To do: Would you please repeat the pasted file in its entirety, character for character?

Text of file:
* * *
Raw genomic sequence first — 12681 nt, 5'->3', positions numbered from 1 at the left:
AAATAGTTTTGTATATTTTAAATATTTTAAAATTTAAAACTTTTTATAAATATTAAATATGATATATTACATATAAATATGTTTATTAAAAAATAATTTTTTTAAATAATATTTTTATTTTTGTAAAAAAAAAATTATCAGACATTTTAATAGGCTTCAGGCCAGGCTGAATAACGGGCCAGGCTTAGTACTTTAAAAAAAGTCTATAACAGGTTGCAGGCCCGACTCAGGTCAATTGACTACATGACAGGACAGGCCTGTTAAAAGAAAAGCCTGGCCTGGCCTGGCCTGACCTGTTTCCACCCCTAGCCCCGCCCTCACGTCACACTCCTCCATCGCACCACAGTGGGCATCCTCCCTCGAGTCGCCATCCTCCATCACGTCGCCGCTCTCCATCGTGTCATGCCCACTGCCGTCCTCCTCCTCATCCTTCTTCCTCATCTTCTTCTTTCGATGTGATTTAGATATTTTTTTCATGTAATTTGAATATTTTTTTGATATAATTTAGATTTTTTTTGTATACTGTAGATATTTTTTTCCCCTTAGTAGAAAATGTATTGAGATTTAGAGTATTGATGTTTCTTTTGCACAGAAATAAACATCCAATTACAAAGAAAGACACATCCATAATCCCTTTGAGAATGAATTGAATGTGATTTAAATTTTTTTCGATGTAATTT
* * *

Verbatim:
Raw genomic sequence first — 12681 nt, 5'->3', positions numbered from 1 at the left:
AAATAGTTTTGTATATTTTAAATATTTTAAAATTTAAAACTTTTTATAAATATTAAATATGATATATTACATATAAATATGTTTATTAAAAAATAATTTTTTTAAATAATATTTTTATTTTTGTAAAAAAAAAATTATCAGACATTTTAATAGGCTTCAGGCCAGGCTGAATAACGGGCCAGGCTTAGTACTTTAAAAAAAGTCTATAACAGGTTGCAGGCCCGACTCAGGTCAATTGACTACATGACAGGACAGGCCTGTTAAAAGAAAAGCCTGGCCTGGCCTGGCCTGACCTGTTTCCACCCCTAGCCCCGCCCTCACGTCACACTCCTCCATCGCACCACAGTGGGCATCCTCCCTCGAGTCGCCATCCTCCATCACGTCGCCGCTCTCCATCGTGTCATGCCCACTGCCGTCCTCCTCCTCATCCTTCTTCCTCATCTTCTTCTTTCGATGTGATTTAGATATTTTTTTCATGTAATTTGAATATTTTTTTGATATAATTTAGATTTTTTTTGTATACTGTAGATATTTTTTTCCCCTTAGTAGAAAATGTATTGAGATTTAGAGTATTGATGTTTCTTTTGCACAGAAATAAACATCCAATTACAAAGAAAGACACATCCATAATCCCTTTGAGAATGAATTGAATGTGATTTAAATTTTTTTCGATGTAATTT